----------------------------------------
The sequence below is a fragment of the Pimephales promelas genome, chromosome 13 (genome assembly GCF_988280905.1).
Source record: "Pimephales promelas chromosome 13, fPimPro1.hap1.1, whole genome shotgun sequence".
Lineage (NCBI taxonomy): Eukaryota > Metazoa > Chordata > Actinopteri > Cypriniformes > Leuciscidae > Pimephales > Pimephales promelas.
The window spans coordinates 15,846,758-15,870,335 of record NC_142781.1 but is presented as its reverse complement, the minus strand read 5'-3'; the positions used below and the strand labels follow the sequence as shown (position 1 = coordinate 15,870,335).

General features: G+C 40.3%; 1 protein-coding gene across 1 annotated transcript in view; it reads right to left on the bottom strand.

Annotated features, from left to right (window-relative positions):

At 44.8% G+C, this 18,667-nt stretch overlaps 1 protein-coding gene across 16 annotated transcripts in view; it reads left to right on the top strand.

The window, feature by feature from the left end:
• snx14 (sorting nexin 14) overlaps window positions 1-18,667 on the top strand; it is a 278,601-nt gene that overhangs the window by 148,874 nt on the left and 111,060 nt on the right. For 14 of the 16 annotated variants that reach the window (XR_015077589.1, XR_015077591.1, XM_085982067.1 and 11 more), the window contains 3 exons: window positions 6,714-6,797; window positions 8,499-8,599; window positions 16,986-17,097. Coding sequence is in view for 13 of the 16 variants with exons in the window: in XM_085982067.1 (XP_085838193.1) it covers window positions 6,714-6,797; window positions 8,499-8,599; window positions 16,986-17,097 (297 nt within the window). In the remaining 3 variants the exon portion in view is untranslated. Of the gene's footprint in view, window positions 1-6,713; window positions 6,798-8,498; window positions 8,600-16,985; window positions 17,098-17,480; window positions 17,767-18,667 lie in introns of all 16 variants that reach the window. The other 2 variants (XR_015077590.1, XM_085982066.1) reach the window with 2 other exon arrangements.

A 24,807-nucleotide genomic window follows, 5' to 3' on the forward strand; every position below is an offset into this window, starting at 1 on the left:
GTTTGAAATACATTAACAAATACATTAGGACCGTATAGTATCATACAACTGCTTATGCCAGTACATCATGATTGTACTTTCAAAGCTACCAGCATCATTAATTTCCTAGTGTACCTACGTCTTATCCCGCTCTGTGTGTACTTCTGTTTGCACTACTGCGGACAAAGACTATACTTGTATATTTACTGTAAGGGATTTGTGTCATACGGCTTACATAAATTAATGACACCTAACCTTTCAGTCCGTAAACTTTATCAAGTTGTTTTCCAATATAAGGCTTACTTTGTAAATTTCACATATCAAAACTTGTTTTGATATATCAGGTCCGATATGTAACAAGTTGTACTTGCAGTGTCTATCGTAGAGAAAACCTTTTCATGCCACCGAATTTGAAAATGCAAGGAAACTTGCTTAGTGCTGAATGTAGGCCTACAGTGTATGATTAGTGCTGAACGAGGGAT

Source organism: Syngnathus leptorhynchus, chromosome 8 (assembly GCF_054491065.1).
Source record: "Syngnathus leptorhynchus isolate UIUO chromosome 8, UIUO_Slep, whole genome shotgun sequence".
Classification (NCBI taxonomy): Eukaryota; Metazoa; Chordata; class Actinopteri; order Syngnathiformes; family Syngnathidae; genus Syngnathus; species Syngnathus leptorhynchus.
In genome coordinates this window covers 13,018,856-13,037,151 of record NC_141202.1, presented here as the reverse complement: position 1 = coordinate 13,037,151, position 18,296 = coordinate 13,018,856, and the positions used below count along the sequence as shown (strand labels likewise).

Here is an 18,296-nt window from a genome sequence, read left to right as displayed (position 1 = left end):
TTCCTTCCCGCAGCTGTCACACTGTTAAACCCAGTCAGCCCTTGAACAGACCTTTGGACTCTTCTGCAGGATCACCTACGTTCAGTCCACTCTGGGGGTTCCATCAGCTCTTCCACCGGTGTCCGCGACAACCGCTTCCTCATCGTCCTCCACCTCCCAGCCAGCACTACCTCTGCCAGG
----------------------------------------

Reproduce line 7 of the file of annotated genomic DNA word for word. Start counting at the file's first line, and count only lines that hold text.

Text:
At 44.8% G+C, this 18,667-nt stretch overlaps 1 protein-coding gene across 16 annotated transcripts in view; it reads left to right on the top strand.